http://www.perlmonks.org?node_id=195859


in reply to The High Price of Golf, and A Surprise

You should include cmp in your benchmark. I think you'll find it slower than the built-in sort. That speed difference is the overhead of the callback sub.

I expect that cmp in general is a far slower operation than <=>. The latter only takes one CPU instruction (plus the overhead of the interpreter), the former is a slow library call for many strings — especially if the strings you compare are identical, because now all characters in the strings have to be examined.

And I think what you found is that the callback overhead for sort is still faster than the speed difference between these two ops.

Enough blah blah. I've added them to your benchmark code, so it now looks like:

cmpthese( $count, { f_owtdi => sub { @rfl = sort { $a - $b } @nfl }, i_owtdi => sub { @rin = sort { $a - $b } @nin }, f_sship => sub { @rfl = sort { $a <=> $b } @nfl }, i_sship => sub { @rin = sort { $a <=> $b } @nin }, f_alpha => sub { @sfl = sort @afl }, i_alpha => sub { @sin = sort @ain }, f_cmp => sub { @sfl = sort { $a cmp $b } @afl }, i_cmp => sub { @sin = sort { $a cmp $b } @ain }, });

I'll update with the results in a moment. This benchmark takes many minutes to run, and I don't want to skew the results by doing heavy stuff with my humble PC.

Update: I'm back. Here are the results:

Benchmark: timing 300 iterations of f_alpha, f_cmp, f_owtdi, f_sship, +i_alpha, i_cmp, i_owtdi, i_sship... f_alpha: 26 wallclock secs (25.92 usr + 0.00 sys = 25.92 CPU) @ 11 +.57/s (n=300) f_cmp: 26 wallclock secs (25.87 usr + 0.00 sys = 25.87 CPU) @ 11 +.60/s (n=300) f_owtdi: 37 wallclock secs (36.58 usr + 0.00 sys = 36.58 CPU) @ 8 +.20/s (n=300) f_sship: 17 wallclock secs (16.92 usr + 0.00 sys = 16.92 CPU) @ 17 +.73/s (n=300) i_alpha: 21 wallclock secs (20.76 usr + 0.00 sys = 20.76 CPU) @ 14 +.45/s (n=300) i_cmp: 20 wallclock secs (20.82 usr + 0.00 sys = 20.82 CPU) @ 14 +.41/s (n=300) i_owtdi: 35 wallclock secs (35.53 usr + 0.00 sys = 35.53 CPU) @ 8 +.44/s (n=300) i_sship: 16 wallclock secs (15.87 usr + 0.00 sys = 15.87 CPU) @ 18 +.90/s (n=300) Rate f_owtdi i_owtdi f_alpha f_cmp i_cmp i_alpha f_sship + i_sship f_owtdi 8.20/s -- -3% -29% -29% -43% -43% -54% + -57% i_owtdi 8.44/s 3% -- -27% -27% -41% -42% -52% + -55% f_alpha 11.6/s 41% 37% -- -0% -20% -20% -35% + -39% f_cmp 11.6/s 41% 37% 0% -- -20% -20% -35% + -39% i_cmp 14.4/s 76% 71% 24% 24% -- -0% -19% + -24% i_alpha 14.5/s 76% 71% 25% 25% 0% -- -18% + -24% f_sship 17.7/s 116% 110% 53% 53% 23% 23% -- + -6% i_sship 18.9/s 130% 124% 63% 63% 31% 31% 7% + --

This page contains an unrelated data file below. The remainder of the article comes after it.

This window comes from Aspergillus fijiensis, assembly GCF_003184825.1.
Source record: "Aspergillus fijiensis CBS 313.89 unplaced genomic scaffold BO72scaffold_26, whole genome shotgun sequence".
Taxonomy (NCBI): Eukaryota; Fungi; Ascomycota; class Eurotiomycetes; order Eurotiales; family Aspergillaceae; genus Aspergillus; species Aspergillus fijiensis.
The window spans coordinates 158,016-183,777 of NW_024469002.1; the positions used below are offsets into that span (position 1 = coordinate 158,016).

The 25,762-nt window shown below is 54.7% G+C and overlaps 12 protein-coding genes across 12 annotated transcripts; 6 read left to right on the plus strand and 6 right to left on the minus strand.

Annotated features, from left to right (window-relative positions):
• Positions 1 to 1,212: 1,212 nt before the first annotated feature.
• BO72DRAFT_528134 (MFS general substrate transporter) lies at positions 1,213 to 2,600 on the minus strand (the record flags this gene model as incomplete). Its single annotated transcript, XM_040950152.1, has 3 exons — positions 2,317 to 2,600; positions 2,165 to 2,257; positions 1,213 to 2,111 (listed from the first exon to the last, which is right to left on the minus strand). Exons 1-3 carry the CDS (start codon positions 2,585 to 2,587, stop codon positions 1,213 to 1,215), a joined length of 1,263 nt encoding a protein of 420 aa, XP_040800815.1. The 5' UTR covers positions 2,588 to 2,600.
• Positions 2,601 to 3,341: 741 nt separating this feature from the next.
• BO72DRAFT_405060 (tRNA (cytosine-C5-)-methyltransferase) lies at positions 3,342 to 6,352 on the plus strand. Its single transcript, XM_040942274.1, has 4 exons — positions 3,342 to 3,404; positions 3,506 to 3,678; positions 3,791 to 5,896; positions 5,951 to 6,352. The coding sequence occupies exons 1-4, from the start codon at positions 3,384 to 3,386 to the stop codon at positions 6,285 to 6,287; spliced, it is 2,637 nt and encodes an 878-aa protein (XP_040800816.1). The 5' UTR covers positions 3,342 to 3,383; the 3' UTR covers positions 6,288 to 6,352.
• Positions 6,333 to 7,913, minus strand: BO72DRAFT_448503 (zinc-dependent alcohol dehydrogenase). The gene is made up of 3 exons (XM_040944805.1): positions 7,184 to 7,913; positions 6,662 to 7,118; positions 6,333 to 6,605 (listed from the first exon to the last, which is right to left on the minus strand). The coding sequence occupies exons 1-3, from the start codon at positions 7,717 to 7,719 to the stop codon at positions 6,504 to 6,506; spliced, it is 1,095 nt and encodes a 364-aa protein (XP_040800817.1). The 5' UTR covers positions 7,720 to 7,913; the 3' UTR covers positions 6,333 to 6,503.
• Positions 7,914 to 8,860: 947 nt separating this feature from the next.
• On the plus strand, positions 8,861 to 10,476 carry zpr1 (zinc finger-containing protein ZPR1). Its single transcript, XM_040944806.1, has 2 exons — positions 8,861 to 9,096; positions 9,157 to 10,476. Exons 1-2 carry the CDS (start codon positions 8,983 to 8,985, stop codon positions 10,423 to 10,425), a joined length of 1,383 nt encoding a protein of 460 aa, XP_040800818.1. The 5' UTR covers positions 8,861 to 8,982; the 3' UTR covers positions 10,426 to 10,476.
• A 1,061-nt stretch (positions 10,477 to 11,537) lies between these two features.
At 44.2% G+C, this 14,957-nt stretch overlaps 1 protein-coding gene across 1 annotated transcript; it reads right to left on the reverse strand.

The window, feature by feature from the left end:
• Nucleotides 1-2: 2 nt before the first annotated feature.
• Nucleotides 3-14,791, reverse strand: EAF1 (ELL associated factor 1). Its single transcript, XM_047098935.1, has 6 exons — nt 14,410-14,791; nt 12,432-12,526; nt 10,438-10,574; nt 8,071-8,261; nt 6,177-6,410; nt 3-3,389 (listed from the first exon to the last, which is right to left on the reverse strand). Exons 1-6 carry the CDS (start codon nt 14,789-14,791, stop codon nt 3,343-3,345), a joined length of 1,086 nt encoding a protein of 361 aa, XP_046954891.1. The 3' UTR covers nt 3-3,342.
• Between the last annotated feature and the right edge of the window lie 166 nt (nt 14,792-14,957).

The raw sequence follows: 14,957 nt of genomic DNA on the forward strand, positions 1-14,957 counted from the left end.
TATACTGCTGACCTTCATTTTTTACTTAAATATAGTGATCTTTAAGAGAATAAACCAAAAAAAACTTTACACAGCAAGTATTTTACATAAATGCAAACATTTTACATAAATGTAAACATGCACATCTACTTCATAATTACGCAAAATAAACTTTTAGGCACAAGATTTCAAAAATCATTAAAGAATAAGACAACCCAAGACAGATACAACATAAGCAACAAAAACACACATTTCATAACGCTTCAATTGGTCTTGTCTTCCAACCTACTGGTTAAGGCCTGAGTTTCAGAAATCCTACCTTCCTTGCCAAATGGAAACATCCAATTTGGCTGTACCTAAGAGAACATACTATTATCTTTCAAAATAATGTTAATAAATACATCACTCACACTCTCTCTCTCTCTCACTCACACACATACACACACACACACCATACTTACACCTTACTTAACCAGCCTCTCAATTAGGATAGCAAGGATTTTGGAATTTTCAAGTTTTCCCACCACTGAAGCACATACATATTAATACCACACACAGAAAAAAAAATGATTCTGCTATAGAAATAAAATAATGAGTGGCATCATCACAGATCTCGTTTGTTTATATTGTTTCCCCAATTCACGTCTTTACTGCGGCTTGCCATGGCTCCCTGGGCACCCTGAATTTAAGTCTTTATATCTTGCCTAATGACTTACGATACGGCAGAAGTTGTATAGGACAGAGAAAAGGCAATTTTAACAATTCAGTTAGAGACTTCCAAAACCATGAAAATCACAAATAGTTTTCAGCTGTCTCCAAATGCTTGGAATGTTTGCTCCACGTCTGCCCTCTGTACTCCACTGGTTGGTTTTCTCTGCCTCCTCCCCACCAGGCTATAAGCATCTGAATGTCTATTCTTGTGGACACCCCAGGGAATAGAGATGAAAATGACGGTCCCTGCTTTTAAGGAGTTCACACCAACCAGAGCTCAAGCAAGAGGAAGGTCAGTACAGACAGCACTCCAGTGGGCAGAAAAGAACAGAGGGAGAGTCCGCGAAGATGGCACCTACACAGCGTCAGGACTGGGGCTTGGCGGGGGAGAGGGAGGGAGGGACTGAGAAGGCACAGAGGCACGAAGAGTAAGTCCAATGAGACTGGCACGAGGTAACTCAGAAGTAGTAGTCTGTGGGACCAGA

That's odd. there is NO speed difference between [fi]_cmp and [fi]_alpha. That means that the cost of the callback is negligable... unless Perl is optimizing the callback away?

Just to make sure, I've also swapped $a and $b in my callback sub. It doesn't make a difference.

Conclusion: the speed gain you get by using numerical sort, is entirely due to the speed difference between the ops <=> and cmp.